namestringName of the annotation – either given by the input processor or by the user, depending on how the annotation is created.
sentence-indexintegerAssuming the user input is split in several sentences, it indicates which sentence the annotation belongs to. It is 0 if the user input contains a single sentence.
variablesMap<string,typedObject>It provides additional information about the annotations, e.g. confidence score, sentence length, etc. Variables are logged every time they get a new value.
word-indicesarrayAssuming the sentence can be split into several words or tokens, it contains which words hold the annotation.

Response Event specific properties

NameTypeComments and Value constraints
answerTextkeywordThe actual string returned by Teneo Engine.
answerTextWordsanalyzed stringSame as answerText, but it is analyzed during indexing.
emotionkeywordName of the emotion returned by Teneo Engine.
viewVariablesobjectContains a map with all the response parameters returned by Teneo Engine along the system answer. Its content is queryable by using the NAME of any attribute in the map, e.g. e.viewVariables.url.

User-generated data

A Log Data Source may also contain user-generated data such as Augmenters, solutions for Engine matching, or Saved Results from queries.

Augmenters

Augmenters are new property fields generated by pre-calculations on existing log data. Augmenters extend default log data by enriching or summarizing it in a format that can later be accessed by standard queries. There are two types of augmenters: adorners and aggregators.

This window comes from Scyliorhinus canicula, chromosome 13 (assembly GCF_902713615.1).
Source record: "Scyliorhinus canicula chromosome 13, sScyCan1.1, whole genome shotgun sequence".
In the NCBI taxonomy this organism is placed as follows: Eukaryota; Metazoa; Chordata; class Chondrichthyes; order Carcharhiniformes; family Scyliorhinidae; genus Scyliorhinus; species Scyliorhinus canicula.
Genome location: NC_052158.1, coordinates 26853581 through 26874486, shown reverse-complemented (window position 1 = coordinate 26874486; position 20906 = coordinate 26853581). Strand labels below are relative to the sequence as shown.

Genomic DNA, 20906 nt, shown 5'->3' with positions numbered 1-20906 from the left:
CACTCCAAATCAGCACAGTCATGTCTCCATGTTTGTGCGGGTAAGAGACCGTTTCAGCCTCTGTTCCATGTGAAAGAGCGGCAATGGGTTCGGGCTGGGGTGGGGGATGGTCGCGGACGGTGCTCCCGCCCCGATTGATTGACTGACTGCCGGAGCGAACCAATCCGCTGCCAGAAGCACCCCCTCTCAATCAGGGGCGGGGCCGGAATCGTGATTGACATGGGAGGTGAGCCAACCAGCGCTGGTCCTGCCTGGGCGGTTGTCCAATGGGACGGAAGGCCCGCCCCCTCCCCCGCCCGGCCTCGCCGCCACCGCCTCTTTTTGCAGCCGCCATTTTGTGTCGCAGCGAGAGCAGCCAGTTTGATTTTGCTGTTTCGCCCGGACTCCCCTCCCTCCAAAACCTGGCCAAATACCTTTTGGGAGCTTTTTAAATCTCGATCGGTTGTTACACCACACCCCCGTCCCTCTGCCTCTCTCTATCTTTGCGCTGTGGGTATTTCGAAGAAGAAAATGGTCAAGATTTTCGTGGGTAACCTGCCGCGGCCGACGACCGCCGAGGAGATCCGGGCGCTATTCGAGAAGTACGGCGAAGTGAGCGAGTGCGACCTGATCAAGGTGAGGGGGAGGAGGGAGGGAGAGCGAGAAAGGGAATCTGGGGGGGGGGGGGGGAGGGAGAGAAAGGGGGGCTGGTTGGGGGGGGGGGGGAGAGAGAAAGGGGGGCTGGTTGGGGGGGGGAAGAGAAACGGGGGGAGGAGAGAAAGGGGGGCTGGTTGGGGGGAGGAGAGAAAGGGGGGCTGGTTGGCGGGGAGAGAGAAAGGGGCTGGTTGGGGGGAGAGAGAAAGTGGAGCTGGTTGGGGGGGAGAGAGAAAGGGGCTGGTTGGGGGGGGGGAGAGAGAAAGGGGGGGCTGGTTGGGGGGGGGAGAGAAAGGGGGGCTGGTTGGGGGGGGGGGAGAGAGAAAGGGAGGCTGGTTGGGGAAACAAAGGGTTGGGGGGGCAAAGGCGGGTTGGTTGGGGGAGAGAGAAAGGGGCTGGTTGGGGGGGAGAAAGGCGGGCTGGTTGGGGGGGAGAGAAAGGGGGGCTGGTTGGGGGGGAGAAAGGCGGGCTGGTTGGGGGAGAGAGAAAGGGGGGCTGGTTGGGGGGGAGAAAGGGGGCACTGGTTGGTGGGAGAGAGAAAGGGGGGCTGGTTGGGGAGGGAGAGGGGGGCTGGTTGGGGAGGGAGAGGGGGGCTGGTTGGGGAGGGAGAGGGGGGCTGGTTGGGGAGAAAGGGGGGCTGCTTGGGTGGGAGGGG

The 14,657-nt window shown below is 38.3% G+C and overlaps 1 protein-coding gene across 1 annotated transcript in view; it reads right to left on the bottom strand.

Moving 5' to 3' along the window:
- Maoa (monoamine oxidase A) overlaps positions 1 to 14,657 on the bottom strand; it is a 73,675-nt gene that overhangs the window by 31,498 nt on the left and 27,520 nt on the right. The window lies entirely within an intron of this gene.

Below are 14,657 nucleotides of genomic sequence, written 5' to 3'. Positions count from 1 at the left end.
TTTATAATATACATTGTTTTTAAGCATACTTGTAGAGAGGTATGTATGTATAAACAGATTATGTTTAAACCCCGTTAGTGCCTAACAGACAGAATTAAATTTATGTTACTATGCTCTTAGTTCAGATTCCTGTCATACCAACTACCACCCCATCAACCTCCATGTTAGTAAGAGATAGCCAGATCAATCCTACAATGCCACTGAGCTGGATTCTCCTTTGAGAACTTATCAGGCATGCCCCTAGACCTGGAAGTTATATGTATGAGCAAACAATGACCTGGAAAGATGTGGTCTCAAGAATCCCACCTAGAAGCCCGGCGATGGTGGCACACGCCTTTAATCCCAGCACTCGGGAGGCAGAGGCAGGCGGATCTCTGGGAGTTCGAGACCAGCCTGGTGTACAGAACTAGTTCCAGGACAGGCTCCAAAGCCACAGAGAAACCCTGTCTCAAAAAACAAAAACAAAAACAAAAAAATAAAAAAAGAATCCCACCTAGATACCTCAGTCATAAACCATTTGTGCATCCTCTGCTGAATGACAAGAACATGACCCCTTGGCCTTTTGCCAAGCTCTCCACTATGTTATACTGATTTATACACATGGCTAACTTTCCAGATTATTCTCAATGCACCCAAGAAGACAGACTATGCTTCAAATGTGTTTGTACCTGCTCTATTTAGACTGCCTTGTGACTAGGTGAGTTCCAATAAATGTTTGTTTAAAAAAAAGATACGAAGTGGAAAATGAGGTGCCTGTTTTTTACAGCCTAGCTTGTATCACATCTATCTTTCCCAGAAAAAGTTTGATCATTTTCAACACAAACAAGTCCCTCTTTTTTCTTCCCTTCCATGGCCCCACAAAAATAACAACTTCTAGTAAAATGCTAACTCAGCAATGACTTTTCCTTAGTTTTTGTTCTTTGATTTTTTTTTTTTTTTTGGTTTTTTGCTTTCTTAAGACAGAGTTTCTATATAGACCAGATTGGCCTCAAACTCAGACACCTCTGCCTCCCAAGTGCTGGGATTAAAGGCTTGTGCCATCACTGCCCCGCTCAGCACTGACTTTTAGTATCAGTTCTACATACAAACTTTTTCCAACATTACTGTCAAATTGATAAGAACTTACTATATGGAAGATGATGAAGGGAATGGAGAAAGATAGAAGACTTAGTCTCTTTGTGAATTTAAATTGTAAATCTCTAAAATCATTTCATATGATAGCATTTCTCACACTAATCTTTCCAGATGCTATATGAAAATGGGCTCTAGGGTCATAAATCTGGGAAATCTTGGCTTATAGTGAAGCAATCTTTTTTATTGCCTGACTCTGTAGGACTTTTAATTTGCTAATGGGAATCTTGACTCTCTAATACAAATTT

Augmenters can only be created in the Teneo Log Data Manager frontend, using either Teneo Query Language (TQL) or Groovy. And, once created, they can be edited, disabled, or deleted.

The following sections introduce adorners and aggregators, but for more information please see the Augmenter section.

Adorners

As the name suggests, adorners allow to extend data by furnishing it with additional or more precise information in order to simplify a query syntax or speed up its performance. For instance, in order to single out all sessions with at least one user input falling into the safetynet of a solution, an adorner can be created to add this property directly to the session level.

Adorners cannot be built on top of other adorners, in order to avoid dependencies between them; but they can be used within aggregators.

Once created, adorner data is stored along the rest of properties listed in the Teneo Engine Logs section above. Therefore, it is possible to combine log properties with adornments in a single same query.

Adorner properties name follow the following, specific pattern:

tql

1<LEVEL.a.TYPE:name>
2

where:

  • LEVEL indicates if the property is stored at session s, transaction t, or event e level